When I went to the movies yesterday to watch this yesterday, it was a big milestone in my life. All the other people in line were senior citizens, and when I said "one senior" the lad at the counter gave it to me without even asking my age. I felt kind of thrilled, yet sad. But this movie just made me sad. It's sad that the only people who want to see a movie about the Beatles are old people like me. It's even sadder that the vision this movie presents of the Beatles rigorously excludes about sixty percent of who they really were and what they had to say. Maybe it's just as well that young people are staying away in droves!
When I was a kid, forty years ago, there was a cheap made for TV movie in America about the Beatles' rise to fame. I'll never forget the scene at the Cavern Club, where the local kids are screaming and going crazy and the Beatles are about to go onstage for the first time with Ringo Starr as their Drummer. John Lennon is in command, and he looks out at the crowd with a cold, sneering look on his arrogant face. Then he shouts something like, "hello, you horrible lot. Welcome to the fabulous Apollo Theater in Harlem!"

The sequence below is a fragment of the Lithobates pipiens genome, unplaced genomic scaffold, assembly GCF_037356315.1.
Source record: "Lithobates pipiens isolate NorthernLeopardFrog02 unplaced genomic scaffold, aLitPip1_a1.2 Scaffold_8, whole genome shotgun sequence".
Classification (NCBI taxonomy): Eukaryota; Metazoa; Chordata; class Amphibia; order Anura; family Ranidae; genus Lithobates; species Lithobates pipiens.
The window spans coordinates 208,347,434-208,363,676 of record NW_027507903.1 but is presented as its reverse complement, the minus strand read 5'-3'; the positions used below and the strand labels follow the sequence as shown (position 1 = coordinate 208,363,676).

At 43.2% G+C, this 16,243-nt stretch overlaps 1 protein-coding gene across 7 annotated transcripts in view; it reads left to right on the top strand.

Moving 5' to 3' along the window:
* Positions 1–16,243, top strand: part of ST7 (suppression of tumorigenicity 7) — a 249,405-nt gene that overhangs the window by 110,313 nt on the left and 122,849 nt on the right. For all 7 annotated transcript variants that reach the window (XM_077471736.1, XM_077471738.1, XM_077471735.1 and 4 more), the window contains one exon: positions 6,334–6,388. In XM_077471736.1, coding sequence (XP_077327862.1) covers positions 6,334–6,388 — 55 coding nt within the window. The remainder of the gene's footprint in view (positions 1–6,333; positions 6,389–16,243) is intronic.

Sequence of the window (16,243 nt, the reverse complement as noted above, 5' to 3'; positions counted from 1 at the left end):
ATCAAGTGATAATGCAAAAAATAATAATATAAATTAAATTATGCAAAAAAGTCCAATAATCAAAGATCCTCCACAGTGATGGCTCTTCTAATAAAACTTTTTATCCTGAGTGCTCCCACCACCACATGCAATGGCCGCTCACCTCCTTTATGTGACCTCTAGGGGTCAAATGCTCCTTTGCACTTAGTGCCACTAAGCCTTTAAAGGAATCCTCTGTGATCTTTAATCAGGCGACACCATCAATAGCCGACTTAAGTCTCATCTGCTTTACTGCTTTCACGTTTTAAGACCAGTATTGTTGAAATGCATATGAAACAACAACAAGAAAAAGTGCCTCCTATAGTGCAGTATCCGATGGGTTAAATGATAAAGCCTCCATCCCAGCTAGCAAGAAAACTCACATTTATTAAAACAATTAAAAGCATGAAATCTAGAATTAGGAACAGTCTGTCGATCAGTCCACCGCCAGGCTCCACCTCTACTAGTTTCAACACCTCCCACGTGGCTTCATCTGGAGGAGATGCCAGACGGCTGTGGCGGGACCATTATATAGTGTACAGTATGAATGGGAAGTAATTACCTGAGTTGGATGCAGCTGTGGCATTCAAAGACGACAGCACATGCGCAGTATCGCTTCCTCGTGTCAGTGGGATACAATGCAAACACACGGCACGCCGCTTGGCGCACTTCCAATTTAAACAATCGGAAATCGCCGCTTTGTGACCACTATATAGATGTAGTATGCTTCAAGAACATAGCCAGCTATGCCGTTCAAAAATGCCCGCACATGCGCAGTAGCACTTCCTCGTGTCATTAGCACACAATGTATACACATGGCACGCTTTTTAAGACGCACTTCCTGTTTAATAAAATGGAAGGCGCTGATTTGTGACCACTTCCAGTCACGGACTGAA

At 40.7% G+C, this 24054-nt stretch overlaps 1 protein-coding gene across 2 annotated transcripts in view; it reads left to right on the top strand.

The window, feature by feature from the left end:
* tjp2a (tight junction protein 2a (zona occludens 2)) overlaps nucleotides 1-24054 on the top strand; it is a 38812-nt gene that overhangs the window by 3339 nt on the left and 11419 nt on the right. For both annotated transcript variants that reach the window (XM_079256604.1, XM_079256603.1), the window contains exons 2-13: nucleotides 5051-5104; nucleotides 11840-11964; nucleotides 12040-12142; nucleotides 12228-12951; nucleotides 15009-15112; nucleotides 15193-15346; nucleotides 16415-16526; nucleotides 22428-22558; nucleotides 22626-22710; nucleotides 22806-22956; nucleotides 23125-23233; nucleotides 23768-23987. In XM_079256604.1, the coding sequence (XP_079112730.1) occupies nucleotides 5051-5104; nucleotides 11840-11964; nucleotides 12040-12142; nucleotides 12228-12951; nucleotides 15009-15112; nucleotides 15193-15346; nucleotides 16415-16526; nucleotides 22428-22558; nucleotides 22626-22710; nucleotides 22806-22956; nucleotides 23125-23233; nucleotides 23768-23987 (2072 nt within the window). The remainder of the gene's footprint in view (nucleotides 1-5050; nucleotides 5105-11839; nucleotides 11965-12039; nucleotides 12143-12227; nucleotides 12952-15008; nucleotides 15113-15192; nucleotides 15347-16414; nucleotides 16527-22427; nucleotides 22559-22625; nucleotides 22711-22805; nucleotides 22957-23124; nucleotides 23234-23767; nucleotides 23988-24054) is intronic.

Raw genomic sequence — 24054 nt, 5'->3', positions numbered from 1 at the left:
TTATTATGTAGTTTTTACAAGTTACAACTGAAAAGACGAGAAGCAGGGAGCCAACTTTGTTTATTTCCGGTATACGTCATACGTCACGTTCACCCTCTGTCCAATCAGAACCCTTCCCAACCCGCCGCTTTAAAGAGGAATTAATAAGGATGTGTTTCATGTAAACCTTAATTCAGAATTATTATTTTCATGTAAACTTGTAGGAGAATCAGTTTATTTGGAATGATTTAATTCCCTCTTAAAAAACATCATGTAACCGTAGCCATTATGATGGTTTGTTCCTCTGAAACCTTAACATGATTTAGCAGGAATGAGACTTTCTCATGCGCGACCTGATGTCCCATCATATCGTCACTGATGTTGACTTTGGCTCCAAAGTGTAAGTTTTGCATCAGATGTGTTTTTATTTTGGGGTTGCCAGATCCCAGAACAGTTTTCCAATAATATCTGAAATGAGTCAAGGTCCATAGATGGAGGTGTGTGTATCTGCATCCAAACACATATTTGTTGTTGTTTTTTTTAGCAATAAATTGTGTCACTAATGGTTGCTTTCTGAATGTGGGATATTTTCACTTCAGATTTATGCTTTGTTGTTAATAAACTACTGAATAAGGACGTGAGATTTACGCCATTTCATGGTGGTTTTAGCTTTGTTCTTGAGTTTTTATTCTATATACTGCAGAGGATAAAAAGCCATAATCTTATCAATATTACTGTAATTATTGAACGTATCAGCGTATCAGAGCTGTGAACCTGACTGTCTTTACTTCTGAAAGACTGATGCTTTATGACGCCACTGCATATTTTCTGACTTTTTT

Now what did he mean by that? What point was he trying to make? Figure it out and you'll understand why YESTERDAY is such an empty experience.
Star Trek: A Private Little War (1968)
More Than A Vietnam Allegory -- Coming of Age in a Fallen World
Fifty years ago this was one of my top ten episodes of Star Trek. As a six year old kid I wanted action, fist fights, gunfire, and adventure. I wanted Kirk in action with his fists, fighting the bad guys. I also loved the low-tech feel of the muskets and the powder horns. This episode to me has the perfect balance of action, adventure, romance, and heartbreak.
Now a lot of reviewers judge this episode solely on what it says (or fails to say) about the war in Vietnam. Certainly you can fault Gene Roddenberry for failing to take on the human cost of war -- this isn't Born On The Fourth of July. (Imagine a sequel where the Federation signs a peace treaty with the Klingons, and Kirk finds a wheelchair-bound Tyree in a bar, cursing Kirk for persuading him to enlist!)
But the thing is, this episode may not have the "answer" to what went wrong in Vietnam. But it raises a lot of timeless questions about loss of innocence, the end of childhood, and the price of change. Many, many Star Trek episodes show Kirk running across someone he liked or admired before his five-year mission with the Enterprise. Usually the other person fails Kirk in some way -- they've become corrupt, or crooked, or simply gone insane.
This time around, though, Kirk's friend Tyree is just as pure and just as innocent as Kirk remembered. The two of them were boys, once, hunting and fishing in the wilderness just like Huck Finn and Tom Sawyer. But now Tyree is a man, and a leader -- like Kirk. And that means he has to change in ways that are genuinely tragic. The arc of Tyree, from helpless and innocent to hardened and ruthless, really mirrors the price Kirk has paid to become a legendary star ship captain. And Kirk's sadness only makes the tragic journey more profound and meaningful.